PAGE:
Docker – How to push a Docker image into Docker Hub with VS 2019

By | 22/04/2020

In this post, we will see how to push a Docker image into Docker Hub, using VS 2019.

We open VS 2019, select a new ASP.NET Core Web Application project, select API, check “Enable Docker Support” and finally we push the “Create” button.
Compared to a standard API project, this project has only a Dockerfile file more.
It is nothing but a text document that contains all the commands a user could call on the command line to assemble an image.

[DOCKERFILE]

#See https://aka.ms/containerfastmode to understand how Visual Studio uses this Dockerfile to build your images for faster debugging.

FROM mcr.microsoft.com/dotnet/core/aspnet:3.1-buster-slim AS base
WORKDIR /app
EXPOSE 80
EXPOSE 443

FROM mcr.microsoft.com/dotnet/core/sdk:3.1-buster AS build
WORKDIR /src
COPY ["TestDocker.csproj", ""]
RUN dotnet restore "./TestDocker.csproj"
COPY . .
WORKDIR "/src/."
RUN dotnet build "TestDocker.csproj" -c Release -o /app/build

FROM build AS publish
RUN dotnet publish "TestDocker.csproj" -c Release -o /app/publish

FROM base AS final
WORKDIR /app
COPY --from=publish /app/publish .
ENTRYPOINT ["dotnet", "TestDocker.dll"]



We start adding a folder called “Model”, where we will define our Business Layer:

[USER.CS]

namespace TestDocker.Model
{
    public class User
    {
        public int Id { get; set; }
        public string UserName { get; set; }
        public string TypeUser { get; set; }
        public string CreationDate { get; set; }
    }
}



[ICORE.CS]

using System.Collections.Generic;

namespace TestDocker.Model
{
    public interface ICore
    {
        List<User> GetAllUsers();
    }
}



[CORE.CS]

using System;
using System.Collections.Generic;

namespace TestDocker.Model
{
    public class Core : ICore
    {
        private List<User> _lstUser;
        public Core()
        {
            _lstUser = new List<User>() 
            { 
                new User{ Id=1, UserName="Damiano", TypeUser="Admin", CreationDate=DateTime.Now.AddDays(-300).ToShortDateString()},
                new User{ Id=2, UserName="Dorian", TypeUser="Admin", CreationDate=DateTime.Now.AddDays(-280).ToShortDateString()},
                new User{ Id=3, UserName="Jon", TypeUser="Reader", CreationDate=DateTime.Now.AddDays(-250).ToShortDateString()},
                new User{ Id=4, UserName="Clare", TypeUser="Editor", CreationDate=DateTime.Now.AddDays(-220).ToShortDateString()},
                new User{ Id=5, UserName="Clare", TypeUser="Test", CreationDate=DateTime.Now.AddDays(-100).ToShortDateString()},
                new User{ Id=6, UserName="Clare", TypeUser="Test", CreationDate=DateTime.Now.AddDays(-100).ToShortDateString()},
                new User{ Id=7, UserName="Clare", TypeUser="Test", CreationDate=DateTime.Now.AddDays(-100).ToShortDateString()},
            };
        }
        public List<User> GetAllUsers()
        {
            return _lstUser;
        }
    }
}



Finally, we add a controller called “UsersController”:

[USERSCONTROLLER.CS]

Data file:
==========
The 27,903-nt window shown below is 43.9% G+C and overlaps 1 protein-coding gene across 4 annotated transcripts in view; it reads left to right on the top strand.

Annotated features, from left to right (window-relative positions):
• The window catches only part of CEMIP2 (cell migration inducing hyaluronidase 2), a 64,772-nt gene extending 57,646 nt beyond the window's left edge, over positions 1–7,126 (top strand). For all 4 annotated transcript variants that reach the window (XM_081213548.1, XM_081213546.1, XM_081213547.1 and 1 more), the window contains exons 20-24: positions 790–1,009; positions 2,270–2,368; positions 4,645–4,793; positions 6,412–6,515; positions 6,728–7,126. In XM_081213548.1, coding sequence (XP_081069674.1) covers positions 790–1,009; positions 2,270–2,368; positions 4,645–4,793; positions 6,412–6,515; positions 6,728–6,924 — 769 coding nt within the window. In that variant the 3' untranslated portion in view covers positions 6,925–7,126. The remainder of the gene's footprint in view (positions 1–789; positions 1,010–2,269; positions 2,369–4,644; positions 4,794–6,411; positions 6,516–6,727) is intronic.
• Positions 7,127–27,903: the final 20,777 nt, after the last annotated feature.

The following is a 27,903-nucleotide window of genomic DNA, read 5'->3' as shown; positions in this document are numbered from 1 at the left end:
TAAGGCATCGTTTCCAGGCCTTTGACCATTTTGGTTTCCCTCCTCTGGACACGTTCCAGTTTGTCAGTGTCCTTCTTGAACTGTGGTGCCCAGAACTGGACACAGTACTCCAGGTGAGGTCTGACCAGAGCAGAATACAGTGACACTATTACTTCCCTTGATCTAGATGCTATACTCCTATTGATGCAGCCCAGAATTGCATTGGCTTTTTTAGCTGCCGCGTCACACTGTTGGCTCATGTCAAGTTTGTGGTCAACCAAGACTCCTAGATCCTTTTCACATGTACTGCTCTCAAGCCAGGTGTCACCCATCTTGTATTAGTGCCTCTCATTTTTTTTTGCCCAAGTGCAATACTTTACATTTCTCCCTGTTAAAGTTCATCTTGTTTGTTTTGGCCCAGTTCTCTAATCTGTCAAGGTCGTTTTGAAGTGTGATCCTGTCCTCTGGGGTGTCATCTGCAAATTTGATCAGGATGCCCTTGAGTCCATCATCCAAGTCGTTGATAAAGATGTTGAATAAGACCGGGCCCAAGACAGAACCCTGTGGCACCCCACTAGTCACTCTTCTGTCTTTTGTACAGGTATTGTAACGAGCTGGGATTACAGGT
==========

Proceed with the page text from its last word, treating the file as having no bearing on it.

using Microsoft.AspNetCore.Mvc;
using System.Collections.Generic;
using System.Threading.Tasks;
using TestDocker.Model;

namespace TestDocker.Controllers
{
    [ApiController]
    [Route("[controller]")]
    public class UsersController : Controller
    {
        ICore objCore;

        public UsersController(ICore inputCore)
        {
            objCore = inputCore;
        }

        [HttpGet]
        public async Task<ActionResult<IEnumerable<User>>> GetAllUsers()
        {
            var lstUsers = await Task.Run(() => objCore.GetAllUsers());

            if (lstUsers == null)
            {
                return NotFound();
            }

            return Ok(lstUsers);
        }
    }
}

Obviously this Web API service is very simple but, this isn’t the goal of the post.

Before running the application we have to modify other two files:

[STARTUP.CS]

public void ConfigureServices(IServiceCollection services)
{
    // definition of dependency between ICore and Core
    services.AddScoped<ICore, Core>();
    services.AddControllers();
}



[LAUNCHSETTINGS.JSON]

{
  "iisSettings": {
    "windowsAuthentication": false,
    "anonymousAuthentication": true,
    "iisExpress": {
      "applicationUrl": "http://localhost:60284",
      "sslPort": 44371
    }
  },
  "$schema": "http://json.schemastore.org/launchsettings.json",
  "profiles": {
    "IIS Express": {
      "commandName": "IISExpress",
      "launchBrowser": true,
      "launchUrl": "users",
      "environmentVariables": {
        "ASPNETCORE_ENVIRONMENT": "Development"
      }
    },
    "TestDocker": {
      "commandName": "Project",
      "launchBrowser": true,
      "launchUrl": "users",
      "environmentVariables": {s
        "ASPNETCORE_ENVIRONMENT": "Development"
      },
      "applicationUrl": "https://localhost:5001;http://localhost:5000"
    },
    "Docker": {
      "commandName": "Docker",
      "launchBrowser": true,
      "launchUrl": "{Scheme}://{ServiceHost}:{ServicePort}/users",
      "publishAllPorts": true,
      "useSSL": true
    }
  }
}



Now, we select Docker and then we run the application:

The Web API service works fine and now, we can push our image into Docker Hub.
We click on Build and then we select the option “Publish TestDocker”

We choose “Docker Hub”:

and then, we insert our credentials:

Finally, we push the “Publish” button, in order to start the deploy on Docker Hub:

In order to verify everything went well, we open a browser, go to https://hub.docker.com, sign in, go to Repositories and finally we should see our image:



Leave a Reply

Your email address will not be published.